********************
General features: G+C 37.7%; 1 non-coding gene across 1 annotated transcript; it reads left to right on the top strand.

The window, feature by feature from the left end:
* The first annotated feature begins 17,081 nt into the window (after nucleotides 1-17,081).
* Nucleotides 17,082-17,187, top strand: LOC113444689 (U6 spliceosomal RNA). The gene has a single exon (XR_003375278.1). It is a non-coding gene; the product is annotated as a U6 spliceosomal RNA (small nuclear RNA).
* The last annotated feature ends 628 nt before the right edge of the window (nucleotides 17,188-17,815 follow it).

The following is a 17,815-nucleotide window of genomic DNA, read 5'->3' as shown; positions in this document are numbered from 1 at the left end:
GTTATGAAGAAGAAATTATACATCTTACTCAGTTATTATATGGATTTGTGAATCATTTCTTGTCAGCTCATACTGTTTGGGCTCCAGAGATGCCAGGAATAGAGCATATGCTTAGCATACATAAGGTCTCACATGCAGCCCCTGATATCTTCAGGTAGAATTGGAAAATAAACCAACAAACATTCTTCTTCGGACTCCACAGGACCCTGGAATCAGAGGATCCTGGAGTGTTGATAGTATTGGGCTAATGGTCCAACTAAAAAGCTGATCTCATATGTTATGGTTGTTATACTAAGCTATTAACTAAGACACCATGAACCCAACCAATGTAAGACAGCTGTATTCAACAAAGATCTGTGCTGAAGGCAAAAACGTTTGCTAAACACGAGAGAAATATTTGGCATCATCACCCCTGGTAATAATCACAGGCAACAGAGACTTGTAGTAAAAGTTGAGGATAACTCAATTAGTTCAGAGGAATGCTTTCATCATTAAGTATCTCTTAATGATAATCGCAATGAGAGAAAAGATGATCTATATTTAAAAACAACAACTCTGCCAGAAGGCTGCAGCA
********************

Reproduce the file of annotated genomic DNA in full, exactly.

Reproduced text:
General features: G+C 37.7%; 1 non-coding gene across 1 annotated transcript; it reads left to right on the top strand.

The window, feature by feature from the left end:
* The first annotated feature begins 17,081 nt into the window (after nucleotides 1-17,081).
* Nucleotides 17,082-17,187, top strand: LOC113444689 (U6 spliceosomal RNA). The gene has a single exon (XR_003375278.1). It is a non-coding gene; the product is annotated as a U6 spliceosomal RNA (small nuclear RNA).
* The last annotated feature ends 628 nt before the right edge of the window (nucleotides 17,188-17,815 follow it).

The following is a 17,815-nucleotide window of genomic DNA, read 5'->3' as shown; positions in this document are numbered from 1 at the left end:
GTTATGAAGAAGAAATTATACATCTTACTCAGTTATTATATGGATTTGTGAATCATTTCTTGTCAGCTCATACTGTTTGGGCTCCAGAGATGCCAGGAATAGAGCATATGCTTAGCATACATAAGGTCTCACATGCAGCCCCTGATATCTTCAGGTAGAATTGGAAAATAAACCAACAAACATTCTTCTTCGGACTCCACAGGACCCTGGAATCAGAGGATCCTGGAGTGTTGATAGTATTGGGCTAATGGTCCAACTAAAAAGCTGATCTCATATGTTATGGTTGTTATACTAAGCTATTAACTAAGACACCATGAACCCAACCAATGTAAGACAGCTGTATTCAACAAAGATCTGTGCTGAAGGCAAAAACGTTTGCTAAACACGAGAGAAATATTTGGCATCATCACCCCTGGTAATAATCACAGGCAACAGAGACTTGTAGTAAAAGTTGAGGATAACTCAATTAGTTCAGAGGAATGCTTTCATCATTAAGTATCTCTTAATGATAATCGCAATGAGAGAAAAGATGATCTATATTTAAAAACAACAACTCTGCCAGAAGGCTGCAGCA